No Matter How Safe You Think Your Money Is, Protect It With This
Problems in Detroit may have been developing over many years, but there were still surprises when the city announced that it was filing for bankruptcy. No one who is in line for payments due from Detroit is 100% safe. In the bankruptcy process, creditors, employees and retirees are all at risk of seeing their payments reduced.
Retirees have usually been protected to some degree in bankruptcy proceedings. When a company goes bankrupt, there is a federal agency that guarantees pensions will be paid. The amounts may be reduced, but the retirees who are affected by the process can obtain information about their benefits even before the bankruptcy is filed.
This time is different. The bankruptcy judge may be asked to reduce the pensions of retirees and there is no law that defines what to expect from that ruling. Uncertainty has replaced the security of a defined benefit pension.
Pensions are a form of investment. This is obvious with many retirement plans, like IRAs or 401(k)s, that are funded each year and grow tax-deferred. It is also true of defined benefit plans, which offer steady monthly payments for life. For Detroit’s retirees, their pensions were similar to annuities that they funded in their working years and are now being unexpectedly affected by events beyond their control.
This situation offers an important lesson about any investment: No matter how safe an investment appears to be, there is always some degree of risk.
Treasury bills are considered the safest investment. They reach maturity and return your principal within one year or less. For a 90-day T-bill, you earn an annualized rate of return of 0.12%. In some ways, T-bills guarantee a loss when inflation is considered.
Knowing that returns will be low, many investors are increasing the amount of risk they accept to increase the amount of income they receive.
Higher yields are available from long-term Treasuries, which are considered safe because they are backed by the U.S. government’s ability to print enough money to repay all investors. Investors are guaranteed a return of their investment, but like shorter-term T-bills, there is no guarantee that their money will retain its buying power.
High-yield corporate bonds offer the highest income and carry the greatest risk among fixed-income investments. High-yield bonds tend to move in the same direction as stocks when market risk increases. That means investors will face losses in high-yield bonds if interest rates rise or if the stock market drops.
Given the reality that there is risk in any investment, it could make sense to insure your portfolio against large losses.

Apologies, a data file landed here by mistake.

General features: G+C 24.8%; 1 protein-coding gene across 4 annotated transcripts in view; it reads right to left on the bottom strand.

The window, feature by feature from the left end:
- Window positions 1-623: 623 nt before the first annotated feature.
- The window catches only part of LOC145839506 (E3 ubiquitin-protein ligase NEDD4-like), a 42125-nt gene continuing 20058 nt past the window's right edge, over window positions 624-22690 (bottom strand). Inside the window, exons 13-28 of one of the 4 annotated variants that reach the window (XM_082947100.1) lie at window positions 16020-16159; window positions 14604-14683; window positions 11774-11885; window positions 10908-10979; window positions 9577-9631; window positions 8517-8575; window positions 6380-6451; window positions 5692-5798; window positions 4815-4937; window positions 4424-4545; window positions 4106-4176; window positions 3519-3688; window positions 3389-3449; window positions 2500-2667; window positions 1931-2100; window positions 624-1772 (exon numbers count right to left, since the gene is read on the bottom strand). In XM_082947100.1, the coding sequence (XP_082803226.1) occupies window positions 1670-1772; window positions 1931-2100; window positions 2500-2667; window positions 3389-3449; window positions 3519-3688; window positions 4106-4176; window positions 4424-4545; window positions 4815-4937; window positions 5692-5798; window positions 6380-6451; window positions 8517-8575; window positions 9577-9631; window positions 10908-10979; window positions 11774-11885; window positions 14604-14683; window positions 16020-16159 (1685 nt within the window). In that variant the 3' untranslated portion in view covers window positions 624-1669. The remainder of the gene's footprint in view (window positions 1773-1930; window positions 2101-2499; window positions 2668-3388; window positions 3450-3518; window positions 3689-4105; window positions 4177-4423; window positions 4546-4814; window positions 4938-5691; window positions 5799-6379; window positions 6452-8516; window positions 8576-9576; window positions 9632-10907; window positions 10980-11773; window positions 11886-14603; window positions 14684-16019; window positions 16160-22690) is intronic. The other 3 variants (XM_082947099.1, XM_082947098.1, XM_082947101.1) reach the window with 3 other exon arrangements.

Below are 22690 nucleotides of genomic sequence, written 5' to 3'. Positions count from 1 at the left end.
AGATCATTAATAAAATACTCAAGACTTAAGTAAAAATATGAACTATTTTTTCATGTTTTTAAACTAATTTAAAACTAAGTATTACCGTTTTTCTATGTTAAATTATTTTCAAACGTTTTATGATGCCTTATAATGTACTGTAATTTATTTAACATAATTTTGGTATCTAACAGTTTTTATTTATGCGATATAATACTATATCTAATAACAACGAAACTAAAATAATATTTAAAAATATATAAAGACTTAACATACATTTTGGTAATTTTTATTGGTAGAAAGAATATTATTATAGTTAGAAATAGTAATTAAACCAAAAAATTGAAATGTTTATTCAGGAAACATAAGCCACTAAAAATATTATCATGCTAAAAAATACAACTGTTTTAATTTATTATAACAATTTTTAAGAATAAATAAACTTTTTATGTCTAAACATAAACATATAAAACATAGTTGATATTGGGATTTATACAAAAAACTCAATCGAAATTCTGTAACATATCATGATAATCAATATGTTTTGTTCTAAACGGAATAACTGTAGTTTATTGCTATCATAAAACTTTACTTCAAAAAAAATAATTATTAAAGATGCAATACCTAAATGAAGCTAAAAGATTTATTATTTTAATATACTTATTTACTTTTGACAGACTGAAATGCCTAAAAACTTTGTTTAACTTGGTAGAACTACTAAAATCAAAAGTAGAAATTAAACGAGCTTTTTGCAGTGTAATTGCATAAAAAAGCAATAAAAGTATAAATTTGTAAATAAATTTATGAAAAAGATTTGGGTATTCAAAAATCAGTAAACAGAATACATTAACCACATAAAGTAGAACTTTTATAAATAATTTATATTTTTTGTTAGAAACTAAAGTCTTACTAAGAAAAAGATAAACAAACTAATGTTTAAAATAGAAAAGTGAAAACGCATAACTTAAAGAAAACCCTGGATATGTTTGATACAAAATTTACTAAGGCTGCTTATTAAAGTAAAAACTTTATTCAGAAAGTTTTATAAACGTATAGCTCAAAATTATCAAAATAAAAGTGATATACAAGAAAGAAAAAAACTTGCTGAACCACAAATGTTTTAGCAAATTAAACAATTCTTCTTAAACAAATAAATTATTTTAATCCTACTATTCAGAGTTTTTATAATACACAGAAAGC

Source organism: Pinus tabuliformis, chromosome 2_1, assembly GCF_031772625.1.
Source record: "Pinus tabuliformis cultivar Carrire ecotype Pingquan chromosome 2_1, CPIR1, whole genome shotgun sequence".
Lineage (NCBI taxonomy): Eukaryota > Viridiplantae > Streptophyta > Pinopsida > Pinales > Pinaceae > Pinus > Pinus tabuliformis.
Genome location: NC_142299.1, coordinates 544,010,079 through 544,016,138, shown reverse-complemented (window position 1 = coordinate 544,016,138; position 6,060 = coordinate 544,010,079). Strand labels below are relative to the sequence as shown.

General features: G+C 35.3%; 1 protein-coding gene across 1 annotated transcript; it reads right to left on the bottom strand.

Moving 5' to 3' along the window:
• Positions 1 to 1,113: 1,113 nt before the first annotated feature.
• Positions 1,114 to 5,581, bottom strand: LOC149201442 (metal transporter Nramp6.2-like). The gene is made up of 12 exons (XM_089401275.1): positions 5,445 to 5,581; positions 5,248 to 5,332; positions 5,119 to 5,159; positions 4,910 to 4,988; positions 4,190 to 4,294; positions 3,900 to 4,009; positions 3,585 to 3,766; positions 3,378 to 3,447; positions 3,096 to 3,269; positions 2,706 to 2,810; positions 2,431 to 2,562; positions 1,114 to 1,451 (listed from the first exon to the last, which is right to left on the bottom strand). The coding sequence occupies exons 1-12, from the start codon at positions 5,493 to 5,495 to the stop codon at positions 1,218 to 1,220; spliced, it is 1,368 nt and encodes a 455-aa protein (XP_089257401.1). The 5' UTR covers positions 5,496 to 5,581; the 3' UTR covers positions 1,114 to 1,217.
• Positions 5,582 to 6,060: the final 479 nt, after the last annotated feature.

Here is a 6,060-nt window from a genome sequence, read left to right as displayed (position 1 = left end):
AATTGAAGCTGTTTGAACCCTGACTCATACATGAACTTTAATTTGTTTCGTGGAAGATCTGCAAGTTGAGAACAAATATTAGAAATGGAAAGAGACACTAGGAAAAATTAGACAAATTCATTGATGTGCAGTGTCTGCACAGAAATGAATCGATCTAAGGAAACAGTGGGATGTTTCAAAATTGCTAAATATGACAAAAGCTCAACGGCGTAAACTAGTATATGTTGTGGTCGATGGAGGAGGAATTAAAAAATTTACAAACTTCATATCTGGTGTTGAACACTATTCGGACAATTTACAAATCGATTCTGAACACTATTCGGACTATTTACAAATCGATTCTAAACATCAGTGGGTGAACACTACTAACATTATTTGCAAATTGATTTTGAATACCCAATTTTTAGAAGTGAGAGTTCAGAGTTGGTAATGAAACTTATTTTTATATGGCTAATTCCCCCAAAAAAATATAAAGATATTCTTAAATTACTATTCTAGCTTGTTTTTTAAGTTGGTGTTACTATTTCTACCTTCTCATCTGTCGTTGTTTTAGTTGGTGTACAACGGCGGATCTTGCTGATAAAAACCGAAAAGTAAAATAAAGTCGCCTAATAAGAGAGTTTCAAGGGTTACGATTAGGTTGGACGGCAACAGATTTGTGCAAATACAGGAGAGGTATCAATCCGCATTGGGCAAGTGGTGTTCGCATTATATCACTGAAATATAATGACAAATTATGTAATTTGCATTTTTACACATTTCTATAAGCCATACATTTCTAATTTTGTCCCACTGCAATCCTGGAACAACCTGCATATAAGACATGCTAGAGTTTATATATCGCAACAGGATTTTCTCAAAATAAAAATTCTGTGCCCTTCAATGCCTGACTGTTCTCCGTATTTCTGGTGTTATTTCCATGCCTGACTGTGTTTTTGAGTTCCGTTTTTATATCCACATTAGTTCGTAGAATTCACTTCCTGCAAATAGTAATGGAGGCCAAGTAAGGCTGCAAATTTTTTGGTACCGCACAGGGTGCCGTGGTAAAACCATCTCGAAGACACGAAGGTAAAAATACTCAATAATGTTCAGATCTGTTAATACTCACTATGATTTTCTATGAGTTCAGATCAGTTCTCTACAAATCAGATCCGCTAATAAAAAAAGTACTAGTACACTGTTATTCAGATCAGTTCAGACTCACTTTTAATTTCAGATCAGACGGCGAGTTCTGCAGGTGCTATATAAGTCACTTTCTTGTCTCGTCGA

Put options are an effective form of portfolio insurance. A put option gives you the right to sell a security at a guaranteed price until the option reaches its expiration date. The put will go up in value when prices drop.
In a market crisis, we generally see all markets drop at the same time. Some will drop less than others, but for this “insurance policy” we want to find the biggest losers. Since put options increase in value when prices fall, we want to buy put options on the securities that are likely to drop the most.
During the 2008 bear market, small-cap stocks were among the biggest losers with iShares Russell 2000 Index (NYSE: IWM) down more than 60% from high to low. Put options on IWM could deliver the largest gains in a bear market. Options expiring in January 2015 could return around 10 times their initial investment if we see a similar drop.
iShares MSCI Emerging Markets (NYSE: EEM) also suffered a large loss in 2008, and put options on EEM could be used as portfolio insurance.
If the stock market moves higher, put options will expire worthless. However, when puts are thought of as insurance, the possible loss is simply the price of protection. Allocating 1%-3% of a portfolio to put options on volatile ETFs or stocks could help insure your wealth against large losses.
If you have a pension from a large company, put options on that company’s stock could deliver large returns if the company enters bankruptcy and offset possible losses from your pension.
Insuring against the loss of a pension from a government agency is more difficult. Options are available on iShares S&P National AMT-Free Muni Bond (NYSE: MUB), but puts are unlikely to offer gains that are large enough to offset the loss of a pension. This ETF fell about 12% this year as the market anticipated the bankruptcy of Detroit and traders worried about returns in municipal bonds. MUB fell less than 20% in the 2008 bear market.
There will never be a way to completely eliminate risk in your portfolio, but put options could be a way to reduce the risk to a more acceptable level.